Skip to main content

Tax issues for Santa to ponder

Santa's VAT adviser, who wishes to remain anonymous, says she has been pondering some key issues:

First things first, is Santa a taxable person? He is only active once a year (though it is a busy night and he visits a lot of countries!). Also his activity is carried out very regularly every year (he never misses). But is he carrying out an economic activity? Is he giving the presents away or are the mince pies and brandy left out for him (and the carrots for the reindeer) non monetary consideration (not to mention the requirement that the children have to have been good – which is surely priceless).

Is the letter to Santa a contract and what happens if one party (the child) fails to meet its part of the bargain (the aforementioned ‘being good’ bit). If the gifts left for each child in a household cost less than £50 and there is no consideration provided, can Santa claim the input tax on these without there being an output tax liability?

How should he value the work of the elves in the workshop that produce the gifts – and are they his employees or are they self-employed? There is no doubt a range of other issues to consider as regards Santa’s direct tax affairs and how he can afford to carry on year after year with no money coming in (unless you count the fees for all those shopping centre stints – but is that really him??).

Is Santa’s sleigh an airplane used by an airline operating for reward chiefly on international routes? Can the reindeer food be zero rated because the reindeer are working animals? He is supplying delivered wrapped goods, which all start their journey at the North Pole, (non EU) and don’t go through Customs, so what is the place of supply, and is he making a single supply or is the wrapping separate?

If it is separate how do you apportion the non monetary consideration (assuming there is any)?

 Lots to think about!

[A version of this letter has appeared elsewhere beforehand but I cannot trace the original]
Post a Comment

Popular posts from this blog

How many accountants does it take to change a light bulb?

How many accountants does it take to change a light bulb?




How many would you like it to be?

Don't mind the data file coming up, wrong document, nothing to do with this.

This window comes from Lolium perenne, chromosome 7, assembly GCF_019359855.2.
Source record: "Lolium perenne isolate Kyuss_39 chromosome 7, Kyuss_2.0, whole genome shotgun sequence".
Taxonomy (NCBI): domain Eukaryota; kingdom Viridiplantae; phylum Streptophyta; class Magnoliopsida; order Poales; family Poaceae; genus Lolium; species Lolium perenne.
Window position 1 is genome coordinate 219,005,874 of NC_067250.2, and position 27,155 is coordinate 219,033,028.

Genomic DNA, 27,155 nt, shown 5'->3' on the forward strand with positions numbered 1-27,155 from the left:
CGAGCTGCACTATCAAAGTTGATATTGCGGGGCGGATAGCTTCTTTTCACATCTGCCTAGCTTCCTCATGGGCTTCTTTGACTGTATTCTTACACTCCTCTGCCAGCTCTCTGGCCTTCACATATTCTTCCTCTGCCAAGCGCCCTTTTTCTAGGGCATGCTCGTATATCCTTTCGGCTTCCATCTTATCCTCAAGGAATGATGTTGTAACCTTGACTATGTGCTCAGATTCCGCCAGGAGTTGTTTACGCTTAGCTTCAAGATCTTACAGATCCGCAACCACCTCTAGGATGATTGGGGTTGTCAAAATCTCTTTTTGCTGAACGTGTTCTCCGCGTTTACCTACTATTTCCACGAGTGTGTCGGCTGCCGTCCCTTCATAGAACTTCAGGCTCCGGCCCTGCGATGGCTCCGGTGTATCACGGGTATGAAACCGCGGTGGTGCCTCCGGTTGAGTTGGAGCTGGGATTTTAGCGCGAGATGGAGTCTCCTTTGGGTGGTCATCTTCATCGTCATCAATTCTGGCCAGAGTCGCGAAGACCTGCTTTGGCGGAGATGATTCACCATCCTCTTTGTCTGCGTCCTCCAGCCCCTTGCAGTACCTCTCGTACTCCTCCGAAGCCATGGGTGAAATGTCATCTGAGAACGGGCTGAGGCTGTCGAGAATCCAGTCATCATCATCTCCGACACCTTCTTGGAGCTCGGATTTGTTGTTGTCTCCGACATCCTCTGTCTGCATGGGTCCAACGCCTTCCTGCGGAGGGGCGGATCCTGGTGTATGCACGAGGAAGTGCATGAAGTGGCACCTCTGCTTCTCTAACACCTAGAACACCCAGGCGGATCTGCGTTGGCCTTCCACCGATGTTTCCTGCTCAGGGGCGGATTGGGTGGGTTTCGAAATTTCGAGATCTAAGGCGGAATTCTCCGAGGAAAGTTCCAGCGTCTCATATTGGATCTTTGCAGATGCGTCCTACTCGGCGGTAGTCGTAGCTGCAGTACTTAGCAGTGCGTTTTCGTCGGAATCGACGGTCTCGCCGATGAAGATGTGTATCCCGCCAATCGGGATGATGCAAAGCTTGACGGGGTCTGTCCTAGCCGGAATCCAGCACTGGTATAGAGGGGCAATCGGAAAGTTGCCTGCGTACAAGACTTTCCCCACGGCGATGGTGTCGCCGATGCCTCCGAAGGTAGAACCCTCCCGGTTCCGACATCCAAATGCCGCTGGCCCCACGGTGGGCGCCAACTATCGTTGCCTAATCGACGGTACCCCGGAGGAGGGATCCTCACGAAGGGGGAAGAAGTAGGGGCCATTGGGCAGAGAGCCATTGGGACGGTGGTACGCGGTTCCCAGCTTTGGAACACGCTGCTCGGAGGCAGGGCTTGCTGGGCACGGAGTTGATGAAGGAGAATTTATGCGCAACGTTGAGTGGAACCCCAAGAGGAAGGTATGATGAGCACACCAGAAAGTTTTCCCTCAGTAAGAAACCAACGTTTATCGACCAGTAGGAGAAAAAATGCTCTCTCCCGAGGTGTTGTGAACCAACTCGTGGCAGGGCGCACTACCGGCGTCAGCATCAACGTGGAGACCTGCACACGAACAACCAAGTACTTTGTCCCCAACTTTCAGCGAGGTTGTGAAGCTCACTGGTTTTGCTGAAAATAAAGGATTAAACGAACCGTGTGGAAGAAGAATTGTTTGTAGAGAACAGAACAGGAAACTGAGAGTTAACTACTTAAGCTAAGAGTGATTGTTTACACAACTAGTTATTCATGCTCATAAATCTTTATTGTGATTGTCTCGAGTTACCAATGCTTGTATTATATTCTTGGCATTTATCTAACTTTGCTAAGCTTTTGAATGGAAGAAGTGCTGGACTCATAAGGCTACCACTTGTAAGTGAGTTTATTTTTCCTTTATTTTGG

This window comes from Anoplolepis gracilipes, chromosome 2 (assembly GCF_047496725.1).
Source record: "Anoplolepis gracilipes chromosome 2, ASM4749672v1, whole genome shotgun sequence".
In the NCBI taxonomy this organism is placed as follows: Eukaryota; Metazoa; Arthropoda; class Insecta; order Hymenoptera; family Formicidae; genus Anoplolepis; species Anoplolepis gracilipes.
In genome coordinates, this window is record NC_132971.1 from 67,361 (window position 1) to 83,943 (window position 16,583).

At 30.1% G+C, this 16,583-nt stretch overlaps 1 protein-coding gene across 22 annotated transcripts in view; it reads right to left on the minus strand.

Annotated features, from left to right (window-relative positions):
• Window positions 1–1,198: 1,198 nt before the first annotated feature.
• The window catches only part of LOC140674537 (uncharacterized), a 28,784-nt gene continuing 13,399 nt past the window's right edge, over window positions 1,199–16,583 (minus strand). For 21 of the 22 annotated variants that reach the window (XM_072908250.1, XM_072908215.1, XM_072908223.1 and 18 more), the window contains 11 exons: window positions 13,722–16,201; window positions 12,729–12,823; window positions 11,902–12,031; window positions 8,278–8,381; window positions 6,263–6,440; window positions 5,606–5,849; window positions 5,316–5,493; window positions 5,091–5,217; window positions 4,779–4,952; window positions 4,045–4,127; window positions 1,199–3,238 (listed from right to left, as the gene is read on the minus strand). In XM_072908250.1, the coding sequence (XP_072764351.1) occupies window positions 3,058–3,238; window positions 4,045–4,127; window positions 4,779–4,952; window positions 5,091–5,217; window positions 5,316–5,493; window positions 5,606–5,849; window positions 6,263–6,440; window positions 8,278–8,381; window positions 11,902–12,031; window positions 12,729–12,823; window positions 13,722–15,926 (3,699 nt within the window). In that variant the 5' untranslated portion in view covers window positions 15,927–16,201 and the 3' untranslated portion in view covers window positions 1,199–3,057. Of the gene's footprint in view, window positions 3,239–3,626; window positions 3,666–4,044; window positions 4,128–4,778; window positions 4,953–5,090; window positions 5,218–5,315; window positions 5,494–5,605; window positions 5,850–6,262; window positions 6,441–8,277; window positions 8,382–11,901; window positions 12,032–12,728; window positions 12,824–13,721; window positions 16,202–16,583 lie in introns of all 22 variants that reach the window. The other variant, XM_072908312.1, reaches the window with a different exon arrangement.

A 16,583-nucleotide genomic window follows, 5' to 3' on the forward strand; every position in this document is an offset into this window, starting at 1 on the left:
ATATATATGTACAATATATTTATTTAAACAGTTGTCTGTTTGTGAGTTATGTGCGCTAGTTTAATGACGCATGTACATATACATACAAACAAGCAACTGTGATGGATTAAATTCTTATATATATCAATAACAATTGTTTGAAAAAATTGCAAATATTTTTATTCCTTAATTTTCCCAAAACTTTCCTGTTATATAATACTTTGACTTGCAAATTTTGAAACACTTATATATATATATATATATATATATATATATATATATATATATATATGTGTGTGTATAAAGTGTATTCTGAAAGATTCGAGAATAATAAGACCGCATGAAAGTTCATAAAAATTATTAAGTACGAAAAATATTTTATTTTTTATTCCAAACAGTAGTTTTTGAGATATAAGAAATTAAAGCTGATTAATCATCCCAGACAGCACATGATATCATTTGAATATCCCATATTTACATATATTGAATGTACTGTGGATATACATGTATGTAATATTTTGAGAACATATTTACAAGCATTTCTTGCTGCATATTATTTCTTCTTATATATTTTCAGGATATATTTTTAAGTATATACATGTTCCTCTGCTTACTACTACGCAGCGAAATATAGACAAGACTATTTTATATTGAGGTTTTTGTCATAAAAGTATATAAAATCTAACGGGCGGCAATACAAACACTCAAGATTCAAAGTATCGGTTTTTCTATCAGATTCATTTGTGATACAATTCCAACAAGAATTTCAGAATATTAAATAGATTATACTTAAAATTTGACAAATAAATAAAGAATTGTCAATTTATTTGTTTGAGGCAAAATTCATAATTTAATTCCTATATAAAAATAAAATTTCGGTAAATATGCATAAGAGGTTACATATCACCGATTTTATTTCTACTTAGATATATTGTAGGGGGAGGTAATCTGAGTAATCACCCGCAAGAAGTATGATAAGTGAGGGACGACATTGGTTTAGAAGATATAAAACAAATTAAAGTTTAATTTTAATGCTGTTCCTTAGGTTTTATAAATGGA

How many accountants does it take to change a light bulb?




What kind of answer did you have in mind?

How many accountants does it take to change a light bulb?



Hmmm....let me run a few numbers and get back to you....

How many accountants does it take to change a light bulb?



Two. One to change it and one to make sure it was done within budget

And lastly, my favourite:

How many accountants does it take to change a light bulb?



One, but he'll have 1500 of them to do on 31st January.

(This response was suggested by Adrian Higgs)

Are you a prostitute or are you an auditor?

1. You work very odd hours.

2. You are paid a lot of money to keep your client happy.

3. You are paid well but your pimp gets most of the money.

4. You spend a majority of your time in a hotel room.

5. You charge by the hour but your time can be extended.

6. You are not proud of what you do.

7. Creating fantasies for your clients is rewarded.

8. It's difficult to have a family.

9. You have no job satisfaction.

10. If a client beats you up, the pimp just sends you to another client.

11. You are embarrassed to tell people what you do for a living.

12. People ask you, "What do you do?" and you can't explain it.

13. Your client pays for your hotel room plus your hourly rate.

14. Your client always wants to know how much you charge and what they get for the money.

15. Your pimp drives nice cars like Mercedes or Jaguars.

16. Your pimp encourages drinking and you become addicted to drugs to ease the pain of it all.

17. You know the pimp is charging more than you are worth but if the client…

When downsizing doesn't go quite as planned

The partners in a 20 strong accounting firm decided to downsize.
Half of the staff were duly handed their redundancy notices. The letters left them in no doubt the firm would be better off without them.

Selecting the half to make redundant had been a no-brainer for the partners: the firm was staffed by a mixture of very competent young people at various stages of training, and a motley crew of duffers who were mostly a waste of space. Some even had quirks that made them automatic choices: there was one guy who always arrived at the crack of dawn each morning - only to spend an hour on expensive sex chat-lines! And a twenty-something female who looked as though butter wouldn't melt, but was transformed into a door-slamming Banshee whenever told to go work on-site.

One of the staff who had been selected to stay, was recently qualified, and had just been head-hunted by his former mentor, a Big 4 Partner branching out with his own practice. Promoted to manager and charged with staffin…